NASA bungles e-mail policy

Directive wrongly implied that employees should not answer public inquiries

A recent memo from a NASA public affairs official that appears to instruct agency employees to stop answering e-mail messages from the general public has generated widespread confusion, partly because it states that the new policy is a Bush administration e-government initiative.

NASA and federal officials said the notice was misleading and NASA should have clarified it to indicate that government employees should forward misdirected e-mail messages to the correct NASA e-mail account for rerouting. Employees can still answer inquiries within their areas of expertise, NASA spokesman Brian Dunbar said.

The Aug. 29 memo, sent via e-mail, states: "Here is how the E-Gov Initiative works. Effective immediately, if you receive an e-mail from a member of the public, promptly forward it to the designated e-mail address for your center," and it included a Web site. That lists e-mail addresses of public inquiry officers (PIOs) at NASA's research centers.

NASA has designated PIOs to manage e-mail messages, faxes and phone calls from the general public in hopes of enhancing the public's perception of the agency, the memo states.

NASA officials said they will not issue a clarification because it does not seem necessary. So far only one employee has contacted public affairs directly about the memo. "We'll be happy to talk to any others," Dunbar said.

NASA researchers say they will contest the policy if it hampers employees' ability to converse with the public.

"Given that they haven't said off the record or on the record that they are going to clarify this, leaving it unclear will and already has had a chilling effect on employees' interactions with the public," said Chris Knight, vice president of negotiations at Ames Federal Employees Union and a Computational Sciences Division employee. Workers have been asking union leaders many questions about the memo, Knight said.

Imagine the "guy next to you on a plane, saying, 'What do you think of the Columbia disaster?' and having to answer, 'Here's the public affairs office's number,' " he said. "It's just bizarre that they are being this paranoid."

NASA officials said the original e-mail's wording gave the wrong impression. "Unfortunately, we should have explicitly said that, by all means, people should continue to answer e-mails within their areas of expertise, but we did not," Dunbar said. "It was never anyone's intention to muzzle anybody or restrict information from going out to the public."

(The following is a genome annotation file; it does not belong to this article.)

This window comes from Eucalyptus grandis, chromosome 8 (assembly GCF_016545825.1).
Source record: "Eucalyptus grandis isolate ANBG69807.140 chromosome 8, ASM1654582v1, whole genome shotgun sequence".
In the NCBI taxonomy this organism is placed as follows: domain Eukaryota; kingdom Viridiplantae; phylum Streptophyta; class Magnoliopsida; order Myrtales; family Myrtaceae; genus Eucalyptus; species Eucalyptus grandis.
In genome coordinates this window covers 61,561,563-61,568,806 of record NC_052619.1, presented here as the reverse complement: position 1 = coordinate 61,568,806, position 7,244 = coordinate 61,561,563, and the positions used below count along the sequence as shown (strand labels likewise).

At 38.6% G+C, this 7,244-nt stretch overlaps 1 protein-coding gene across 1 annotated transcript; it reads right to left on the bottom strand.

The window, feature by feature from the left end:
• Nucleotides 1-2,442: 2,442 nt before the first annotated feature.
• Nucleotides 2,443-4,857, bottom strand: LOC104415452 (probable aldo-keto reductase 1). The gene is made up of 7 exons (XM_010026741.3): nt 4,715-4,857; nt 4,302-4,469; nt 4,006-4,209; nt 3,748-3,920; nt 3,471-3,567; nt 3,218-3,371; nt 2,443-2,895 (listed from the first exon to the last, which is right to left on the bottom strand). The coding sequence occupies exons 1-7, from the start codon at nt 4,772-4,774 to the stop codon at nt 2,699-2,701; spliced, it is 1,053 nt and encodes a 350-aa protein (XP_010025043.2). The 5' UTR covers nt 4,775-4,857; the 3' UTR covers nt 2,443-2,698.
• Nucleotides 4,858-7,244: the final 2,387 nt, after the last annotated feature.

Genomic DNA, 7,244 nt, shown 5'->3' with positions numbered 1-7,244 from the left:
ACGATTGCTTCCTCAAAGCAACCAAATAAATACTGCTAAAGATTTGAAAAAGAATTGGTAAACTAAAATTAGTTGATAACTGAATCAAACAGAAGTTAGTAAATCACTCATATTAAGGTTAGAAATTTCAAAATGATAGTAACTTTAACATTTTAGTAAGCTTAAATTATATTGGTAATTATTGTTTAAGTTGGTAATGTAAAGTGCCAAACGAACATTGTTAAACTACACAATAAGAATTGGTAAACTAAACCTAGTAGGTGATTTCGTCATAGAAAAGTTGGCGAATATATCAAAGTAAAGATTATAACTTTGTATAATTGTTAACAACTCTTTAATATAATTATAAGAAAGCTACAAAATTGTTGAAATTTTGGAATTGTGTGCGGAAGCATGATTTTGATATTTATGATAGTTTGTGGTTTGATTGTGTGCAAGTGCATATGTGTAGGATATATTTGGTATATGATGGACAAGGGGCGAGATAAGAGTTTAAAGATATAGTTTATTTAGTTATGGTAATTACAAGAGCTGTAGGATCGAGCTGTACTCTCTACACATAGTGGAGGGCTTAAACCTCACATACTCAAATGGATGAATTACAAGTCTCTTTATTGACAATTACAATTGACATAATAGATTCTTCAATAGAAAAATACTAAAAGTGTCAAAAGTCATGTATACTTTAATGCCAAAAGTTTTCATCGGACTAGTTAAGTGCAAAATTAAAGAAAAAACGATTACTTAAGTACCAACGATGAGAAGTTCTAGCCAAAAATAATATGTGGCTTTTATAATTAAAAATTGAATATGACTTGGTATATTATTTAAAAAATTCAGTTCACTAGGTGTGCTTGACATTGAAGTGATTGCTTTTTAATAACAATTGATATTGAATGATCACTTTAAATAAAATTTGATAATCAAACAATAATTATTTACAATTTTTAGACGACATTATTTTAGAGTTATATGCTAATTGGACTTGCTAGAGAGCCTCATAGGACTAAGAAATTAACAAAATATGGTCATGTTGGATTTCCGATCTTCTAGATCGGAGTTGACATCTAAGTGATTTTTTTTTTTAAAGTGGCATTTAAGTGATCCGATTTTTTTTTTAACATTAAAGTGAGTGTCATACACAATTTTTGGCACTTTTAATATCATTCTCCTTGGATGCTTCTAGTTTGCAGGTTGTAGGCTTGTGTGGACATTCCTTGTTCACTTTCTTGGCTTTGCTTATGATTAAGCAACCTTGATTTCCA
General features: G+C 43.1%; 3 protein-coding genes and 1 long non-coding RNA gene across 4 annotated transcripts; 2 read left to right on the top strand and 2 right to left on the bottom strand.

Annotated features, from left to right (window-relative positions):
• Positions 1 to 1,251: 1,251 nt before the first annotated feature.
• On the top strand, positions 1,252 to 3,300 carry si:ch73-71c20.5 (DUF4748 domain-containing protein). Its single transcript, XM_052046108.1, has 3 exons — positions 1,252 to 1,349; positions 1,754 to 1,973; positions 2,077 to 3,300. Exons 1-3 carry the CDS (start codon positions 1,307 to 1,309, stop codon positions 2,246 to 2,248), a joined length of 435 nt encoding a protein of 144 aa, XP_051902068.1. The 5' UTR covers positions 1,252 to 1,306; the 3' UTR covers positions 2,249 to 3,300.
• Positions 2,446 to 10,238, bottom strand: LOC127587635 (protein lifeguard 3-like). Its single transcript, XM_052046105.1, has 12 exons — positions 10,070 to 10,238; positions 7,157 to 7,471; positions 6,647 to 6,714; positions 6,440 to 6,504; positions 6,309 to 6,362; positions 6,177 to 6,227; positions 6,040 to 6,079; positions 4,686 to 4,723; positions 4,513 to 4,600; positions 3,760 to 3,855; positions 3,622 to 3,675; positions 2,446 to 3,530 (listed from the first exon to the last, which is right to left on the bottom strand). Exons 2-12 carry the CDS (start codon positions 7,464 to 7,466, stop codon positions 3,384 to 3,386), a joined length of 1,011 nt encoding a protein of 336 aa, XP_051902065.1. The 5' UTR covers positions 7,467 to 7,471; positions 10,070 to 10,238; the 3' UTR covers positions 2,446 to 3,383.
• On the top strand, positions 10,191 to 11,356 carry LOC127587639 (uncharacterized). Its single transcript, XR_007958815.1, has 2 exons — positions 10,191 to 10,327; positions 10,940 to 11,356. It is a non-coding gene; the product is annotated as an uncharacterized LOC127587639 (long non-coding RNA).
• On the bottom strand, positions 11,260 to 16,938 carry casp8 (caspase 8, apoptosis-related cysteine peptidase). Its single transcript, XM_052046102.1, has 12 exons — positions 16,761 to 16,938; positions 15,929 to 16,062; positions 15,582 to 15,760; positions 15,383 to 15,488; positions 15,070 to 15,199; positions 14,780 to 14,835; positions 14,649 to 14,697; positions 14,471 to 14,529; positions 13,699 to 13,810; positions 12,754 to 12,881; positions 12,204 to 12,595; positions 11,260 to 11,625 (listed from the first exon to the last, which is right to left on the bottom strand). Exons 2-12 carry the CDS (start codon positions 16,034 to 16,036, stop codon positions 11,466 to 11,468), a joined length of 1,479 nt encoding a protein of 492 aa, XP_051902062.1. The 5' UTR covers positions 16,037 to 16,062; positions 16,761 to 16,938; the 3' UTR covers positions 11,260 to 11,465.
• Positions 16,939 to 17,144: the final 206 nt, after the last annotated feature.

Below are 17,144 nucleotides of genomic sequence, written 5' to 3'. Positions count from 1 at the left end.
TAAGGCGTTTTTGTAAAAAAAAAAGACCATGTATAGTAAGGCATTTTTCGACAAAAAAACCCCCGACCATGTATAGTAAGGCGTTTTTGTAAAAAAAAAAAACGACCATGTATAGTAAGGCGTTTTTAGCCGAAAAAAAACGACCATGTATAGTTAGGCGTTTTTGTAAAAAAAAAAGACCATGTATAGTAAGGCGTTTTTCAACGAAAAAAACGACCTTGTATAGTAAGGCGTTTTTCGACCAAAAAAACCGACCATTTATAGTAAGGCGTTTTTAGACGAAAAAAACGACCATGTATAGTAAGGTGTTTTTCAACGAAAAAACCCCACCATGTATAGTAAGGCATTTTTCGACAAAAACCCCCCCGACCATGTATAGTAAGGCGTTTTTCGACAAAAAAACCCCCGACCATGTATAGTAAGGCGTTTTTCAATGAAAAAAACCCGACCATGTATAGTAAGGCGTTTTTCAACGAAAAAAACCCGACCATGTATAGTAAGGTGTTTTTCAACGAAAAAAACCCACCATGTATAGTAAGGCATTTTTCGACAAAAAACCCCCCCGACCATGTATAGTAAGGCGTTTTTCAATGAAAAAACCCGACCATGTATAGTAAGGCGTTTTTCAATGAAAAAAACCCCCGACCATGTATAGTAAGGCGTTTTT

PIOs will only respond to messages that employees feel uncomfortable answering, such as e-mail campaigns sent to multiple NASA employees, Dunbar said. "If you've got an atmospheric scientist who has got kids asking about how you can become an astronaut, that's not his area of expertise," he said.

The NASA official who drafted the memo said it was intended to clarify policy.

"The PIO thing has been around for about five years," said Teresa Grimes, public communications management officer at NASA headquarters. "We were just letting people know that we have PIOs set up for inquiries outside of their expertise. ... It's status quo. Nothing changed."

The only change, she added, is that employees should now forward e-mail messages that have no relevance to NASA to a new address, [email protected], which the General Services Administration's USA Services handles. GSA will then redirect those messages to the proper federal agencies.

NASA could lift the veil

Some e-government proponents say the NASA policy directing responses for public inquiries — minus the disputed e-mail instruction — has the potential to lift the veil that masks many government activities.

Government officials wrongly assume that the public understands the maze of federal departments, bureaus and offices, said Ari Schwartz, associate director of the Center for Democracy and Technology.

"It is definitely a good thing to get mail directed to the wrong agency to the right place," Schwartz said. "That has been a big failing of the feds." Among his favorite examples of issues that could cause e-mail to be sent to inappropriate recipients: "Ask someone outside of [Washington, D.C.] the difference between a national forest and a national park, and ask them who they'd call to get info on a forest," he said.

But Schwartz does not understand how having NASA employees forward all public questions to a central source fits the purpose of federal e-government efforts.

"For many inquiries, it just seems like another level of red tape ... which e-gov is supposed to be removing," he said.

— Aliya Sternstein


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